"I think there probably realistically will be a little bit of a slowdown, but I agree with what the (Indian) Prime Minister said, that this is still very much in India's interest to proceed with these projects and it is likely to do so," Assistant Secretary of State for South and Central Asia Robert Blake told the Knowledge at Wharton in an interview.
"What's most important from our perspective is that the two governments have done almost all that we need to do to allow the companies to then make the decisions about whether they want to go forward with this or not," he said.
"In India's case, it signed the Convention on Supplementary Compensation and is now committed to ratifying that within a year from November. As far as we know, that remains on track and that remains their intention," he said.
"Then at that point it will be up to the companies to undertake these contract negotiations and of course they will make their own decisions about this and I think what's happened in Japan will affect those to a certain extent. But it's hard for me, I'm not really an expert to gauge to what extent that will happen," he said.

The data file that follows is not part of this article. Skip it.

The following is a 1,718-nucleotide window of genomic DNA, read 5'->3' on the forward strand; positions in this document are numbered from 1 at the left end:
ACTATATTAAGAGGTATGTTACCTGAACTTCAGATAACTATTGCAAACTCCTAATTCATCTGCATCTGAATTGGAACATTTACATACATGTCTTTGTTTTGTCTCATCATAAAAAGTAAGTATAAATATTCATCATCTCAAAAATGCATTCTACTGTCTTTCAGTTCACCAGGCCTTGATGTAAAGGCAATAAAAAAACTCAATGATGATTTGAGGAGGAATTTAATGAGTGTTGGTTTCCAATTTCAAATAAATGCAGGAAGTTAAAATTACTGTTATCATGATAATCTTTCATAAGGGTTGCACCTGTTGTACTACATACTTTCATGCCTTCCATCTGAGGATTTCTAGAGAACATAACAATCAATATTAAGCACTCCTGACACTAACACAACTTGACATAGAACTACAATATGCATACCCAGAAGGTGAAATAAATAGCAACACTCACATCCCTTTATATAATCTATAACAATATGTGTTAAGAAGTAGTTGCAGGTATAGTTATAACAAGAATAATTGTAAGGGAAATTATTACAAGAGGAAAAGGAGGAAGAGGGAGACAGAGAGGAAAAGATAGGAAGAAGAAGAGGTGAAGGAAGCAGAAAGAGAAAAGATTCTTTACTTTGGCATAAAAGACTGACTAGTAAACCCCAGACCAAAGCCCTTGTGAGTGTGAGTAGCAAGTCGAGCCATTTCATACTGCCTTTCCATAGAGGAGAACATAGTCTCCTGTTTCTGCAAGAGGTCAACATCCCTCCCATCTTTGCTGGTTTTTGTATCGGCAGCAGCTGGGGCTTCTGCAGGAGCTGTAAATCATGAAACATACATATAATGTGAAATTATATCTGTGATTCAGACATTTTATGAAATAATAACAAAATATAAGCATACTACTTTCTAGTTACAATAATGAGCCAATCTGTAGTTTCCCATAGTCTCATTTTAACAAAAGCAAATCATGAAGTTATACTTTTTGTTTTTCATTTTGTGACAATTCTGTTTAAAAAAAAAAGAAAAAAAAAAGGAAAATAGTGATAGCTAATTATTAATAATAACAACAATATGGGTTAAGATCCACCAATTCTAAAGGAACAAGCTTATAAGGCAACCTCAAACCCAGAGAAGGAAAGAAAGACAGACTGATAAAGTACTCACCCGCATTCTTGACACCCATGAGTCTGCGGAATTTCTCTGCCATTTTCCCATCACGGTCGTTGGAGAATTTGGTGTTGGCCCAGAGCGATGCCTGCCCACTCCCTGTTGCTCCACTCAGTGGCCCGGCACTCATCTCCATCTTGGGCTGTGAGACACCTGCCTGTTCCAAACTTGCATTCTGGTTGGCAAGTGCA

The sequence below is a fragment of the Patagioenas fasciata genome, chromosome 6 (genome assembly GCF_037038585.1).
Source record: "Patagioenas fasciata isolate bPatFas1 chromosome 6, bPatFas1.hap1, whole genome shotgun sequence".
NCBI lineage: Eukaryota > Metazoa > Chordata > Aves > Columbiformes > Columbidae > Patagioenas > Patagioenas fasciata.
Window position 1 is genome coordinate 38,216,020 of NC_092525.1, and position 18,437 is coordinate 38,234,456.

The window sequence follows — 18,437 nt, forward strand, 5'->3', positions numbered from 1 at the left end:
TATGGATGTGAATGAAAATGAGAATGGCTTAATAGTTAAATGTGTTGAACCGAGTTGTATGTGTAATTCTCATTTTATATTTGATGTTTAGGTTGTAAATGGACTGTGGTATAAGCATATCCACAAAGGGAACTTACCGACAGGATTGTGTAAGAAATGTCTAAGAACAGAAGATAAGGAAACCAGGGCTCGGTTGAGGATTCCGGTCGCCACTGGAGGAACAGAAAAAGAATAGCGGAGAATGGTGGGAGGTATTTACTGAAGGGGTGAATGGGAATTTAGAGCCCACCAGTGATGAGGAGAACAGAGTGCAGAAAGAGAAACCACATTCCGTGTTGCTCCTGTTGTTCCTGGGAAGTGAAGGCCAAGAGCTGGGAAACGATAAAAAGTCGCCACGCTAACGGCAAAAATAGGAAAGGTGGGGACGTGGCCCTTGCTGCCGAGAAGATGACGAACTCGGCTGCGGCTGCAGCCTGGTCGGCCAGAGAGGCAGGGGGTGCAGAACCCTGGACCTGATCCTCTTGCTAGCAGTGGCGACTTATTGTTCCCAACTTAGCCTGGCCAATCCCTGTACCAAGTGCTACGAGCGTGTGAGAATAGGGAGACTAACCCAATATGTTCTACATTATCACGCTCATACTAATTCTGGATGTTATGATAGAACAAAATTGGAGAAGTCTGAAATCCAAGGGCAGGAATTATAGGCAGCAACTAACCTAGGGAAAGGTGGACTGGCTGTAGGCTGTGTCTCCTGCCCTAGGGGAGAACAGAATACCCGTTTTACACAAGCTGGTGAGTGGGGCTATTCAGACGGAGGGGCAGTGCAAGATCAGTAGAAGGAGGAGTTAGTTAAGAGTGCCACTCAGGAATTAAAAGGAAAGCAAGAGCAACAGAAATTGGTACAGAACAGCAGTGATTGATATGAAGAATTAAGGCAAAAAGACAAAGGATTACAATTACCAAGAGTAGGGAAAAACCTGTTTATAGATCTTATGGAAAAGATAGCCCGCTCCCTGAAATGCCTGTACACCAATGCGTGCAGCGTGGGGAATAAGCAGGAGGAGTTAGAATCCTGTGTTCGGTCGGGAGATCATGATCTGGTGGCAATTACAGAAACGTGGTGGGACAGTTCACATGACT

From India's perspective, he said, they have a strong interest in diversifying their energy supplies and to access clean energies as much as possible.
Not just renewables, but also nuclear energy. So again, there's a very strong upside for India as well, he argued.
"But there will have to be a good, honest discussion about the safety issues. I know you have such an open society in India already that in a way that debate is already happening. There have been demonstrations in several of the nuclear plants, and I know that the Lok Sabha and others will be looking closely at this issue," Blake said.
"Again, that's a good thing. That's what should happen after a calamity like this, is that people take a hard look so that in fact what we're doing makes sense and is in our interest," he said.